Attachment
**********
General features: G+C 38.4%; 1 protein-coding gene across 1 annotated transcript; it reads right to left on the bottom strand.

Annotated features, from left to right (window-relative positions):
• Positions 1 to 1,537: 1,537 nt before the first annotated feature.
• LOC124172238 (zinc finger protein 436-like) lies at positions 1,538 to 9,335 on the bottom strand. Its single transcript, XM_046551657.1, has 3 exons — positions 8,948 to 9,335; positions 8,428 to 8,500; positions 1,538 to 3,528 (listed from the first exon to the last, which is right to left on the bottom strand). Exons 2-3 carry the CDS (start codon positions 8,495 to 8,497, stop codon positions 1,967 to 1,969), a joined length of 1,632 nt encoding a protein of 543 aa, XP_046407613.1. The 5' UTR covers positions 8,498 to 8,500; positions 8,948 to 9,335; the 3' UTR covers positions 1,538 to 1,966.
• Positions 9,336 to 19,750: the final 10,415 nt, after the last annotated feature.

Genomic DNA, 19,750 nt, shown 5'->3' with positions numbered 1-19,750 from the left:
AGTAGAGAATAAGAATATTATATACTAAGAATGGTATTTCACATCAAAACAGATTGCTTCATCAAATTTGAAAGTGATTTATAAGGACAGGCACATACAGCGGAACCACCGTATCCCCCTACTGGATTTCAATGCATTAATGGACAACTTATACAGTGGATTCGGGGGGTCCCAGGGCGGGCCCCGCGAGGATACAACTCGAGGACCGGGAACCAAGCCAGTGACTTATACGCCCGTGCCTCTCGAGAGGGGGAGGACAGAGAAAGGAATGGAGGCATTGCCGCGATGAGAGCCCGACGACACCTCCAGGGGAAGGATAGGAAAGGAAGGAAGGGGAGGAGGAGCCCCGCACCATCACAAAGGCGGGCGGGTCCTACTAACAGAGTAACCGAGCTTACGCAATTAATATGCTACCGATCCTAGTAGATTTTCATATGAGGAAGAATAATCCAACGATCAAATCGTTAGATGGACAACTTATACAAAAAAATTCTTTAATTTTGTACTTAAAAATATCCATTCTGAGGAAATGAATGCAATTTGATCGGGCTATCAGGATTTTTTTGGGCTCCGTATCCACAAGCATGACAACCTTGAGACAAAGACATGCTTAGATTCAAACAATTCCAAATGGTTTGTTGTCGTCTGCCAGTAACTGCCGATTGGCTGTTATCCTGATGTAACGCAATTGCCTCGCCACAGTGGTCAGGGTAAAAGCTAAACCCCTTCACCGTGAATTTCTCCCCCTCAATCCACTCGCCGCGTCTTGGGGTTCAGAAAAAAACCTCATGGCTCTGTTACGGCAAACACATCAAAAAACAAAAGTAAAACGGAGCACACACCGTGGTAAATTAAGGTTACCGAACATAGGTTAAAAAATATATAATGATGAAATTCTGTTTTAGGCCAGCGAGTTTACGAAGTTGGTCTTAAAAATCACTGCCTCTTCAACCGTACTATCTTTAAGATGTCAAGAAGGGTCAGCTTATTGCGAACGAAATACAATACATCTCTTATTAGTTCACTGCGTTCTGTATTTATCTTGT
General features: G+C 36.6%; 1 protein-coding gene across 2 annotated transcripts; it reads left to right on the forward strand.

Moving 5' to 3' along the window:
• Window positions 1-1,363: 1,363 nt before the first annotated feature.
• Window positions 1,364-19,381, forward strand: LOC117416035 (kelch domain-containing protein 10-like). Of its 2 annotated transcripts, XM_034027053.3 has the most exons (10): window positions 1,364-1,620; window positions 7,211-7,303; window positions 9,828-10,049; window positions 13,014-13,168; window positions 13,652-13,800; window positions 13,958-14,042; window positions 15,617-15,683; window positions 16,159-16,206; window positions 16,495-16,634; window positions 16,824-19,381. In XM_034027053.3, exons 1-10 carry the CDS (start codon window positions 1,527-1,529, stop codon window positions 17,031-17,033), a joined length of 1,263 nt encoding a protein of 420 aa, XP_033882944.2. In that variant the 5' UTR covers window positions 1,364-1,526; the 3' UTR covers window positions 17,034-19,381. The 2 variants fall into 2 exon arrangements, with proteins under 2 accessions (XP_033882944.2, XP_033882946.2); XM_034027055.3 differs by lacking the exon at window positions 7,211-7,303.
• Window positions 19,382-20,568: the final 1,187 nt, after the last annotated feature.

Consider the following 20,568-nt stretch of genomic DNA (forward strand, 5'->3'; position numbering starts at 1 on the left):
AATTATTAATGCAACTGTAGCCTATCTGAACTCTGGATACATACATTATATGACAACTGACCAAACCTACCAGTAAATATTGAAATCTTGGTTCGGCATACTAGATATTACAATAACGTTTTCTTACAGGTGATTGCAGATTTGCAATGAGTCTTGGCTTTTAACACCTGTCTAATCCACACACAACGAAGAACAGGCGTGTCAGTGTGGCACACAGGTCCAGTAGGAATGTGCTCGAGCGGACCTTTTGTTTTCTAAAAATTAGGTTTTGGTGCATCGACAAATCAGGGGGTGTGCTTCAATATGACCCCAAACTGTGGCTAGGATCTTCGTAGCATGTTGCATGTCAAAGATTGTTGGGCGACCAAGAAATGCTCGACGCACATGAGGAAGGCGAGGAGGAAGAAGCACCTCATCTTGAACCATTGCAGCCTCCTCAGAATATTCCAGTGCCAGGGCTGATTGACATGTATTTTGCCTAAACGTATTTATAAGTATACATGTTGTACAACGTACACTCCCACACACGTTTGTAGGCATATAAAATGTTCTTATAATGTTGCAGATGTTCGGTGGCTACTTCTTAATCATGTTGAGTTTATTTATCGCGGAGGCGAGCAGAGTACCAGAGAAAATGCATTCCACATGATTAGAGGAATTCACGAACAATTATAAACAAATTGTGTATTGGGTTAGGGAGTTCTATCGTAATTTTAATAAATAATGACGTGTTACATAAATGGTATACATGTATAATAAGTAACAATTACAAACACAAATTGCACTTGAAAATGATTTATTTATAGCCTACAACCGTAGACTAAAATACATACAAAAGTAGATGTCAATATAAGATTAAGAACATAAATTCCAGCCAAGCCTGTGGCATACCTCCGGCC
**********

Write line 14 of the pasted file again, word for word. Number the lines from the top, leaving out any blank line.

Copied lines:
AATTATTAATGCAACTGTAGCCTATCTGAACTCTGGATACATACATTATATGACAACTGACCAAACCTACCAGTAAATATTGAAATCTTGGTTCGGCATACTAGATATTACAATAACGTTTTCTTACAGGTGATTGCAGATTTGCAATGAGTCTTGGCTTTTAACACCTGTCTAATCCACACACAACGAAGAACAGGCGTGTCAGTGTGGCACACAGGTCCAGTAGGAATGTGCTCGAGCGGACCTTTTGTTTTCTAAAAATTAGGTTTTGGTGCATCGACAAATCAGGGGGTGTGCTTCAATATGACCCCAAACTGTGGCTAGGATCTTCGTAGCATGTTGCATGTCAAAGATTGTTGGGCGACCAAGAAATGCTCGACGCACATGAGGAAGGCGAGGAGGAAGAAGCACCTCATCTTGAACCATTGCAGCCTCCTCAGAATATTCCAGTGCCAGGGCTGATTGACATGTATTTTGCCTAAACGTATTTATAAGTATACATGTTGTACAACGTACACTCCCACACACGTTTGTAGGCATATAAAATGTTCTTATAATGTTGCAGATGTTCGGTGGCTACTTCTTAATCATGTTGAGTTTATTTATCGCGGAGGCGAGCAGAGTACCAGAGAAAATGCATTCCACATGATTAGAGGAATTCACGAACAATTATAAACAAATTGTGTATTGGGTTAGGGAGTTCTATCGTAATTTTAATAAATAATGACGTGTTACATAAATGGTATACATGTATAATAAGTAACAATTACAAACACAAATTGCACTTGAAAATGATTTATTTATAGCCTACAACCGTAGACTAAAATACATACAAAAGTAGATGTCAATATAAGATTAAGAACATAAATTCCAGCCAAGCCTGTGGCATACCTCCGGCC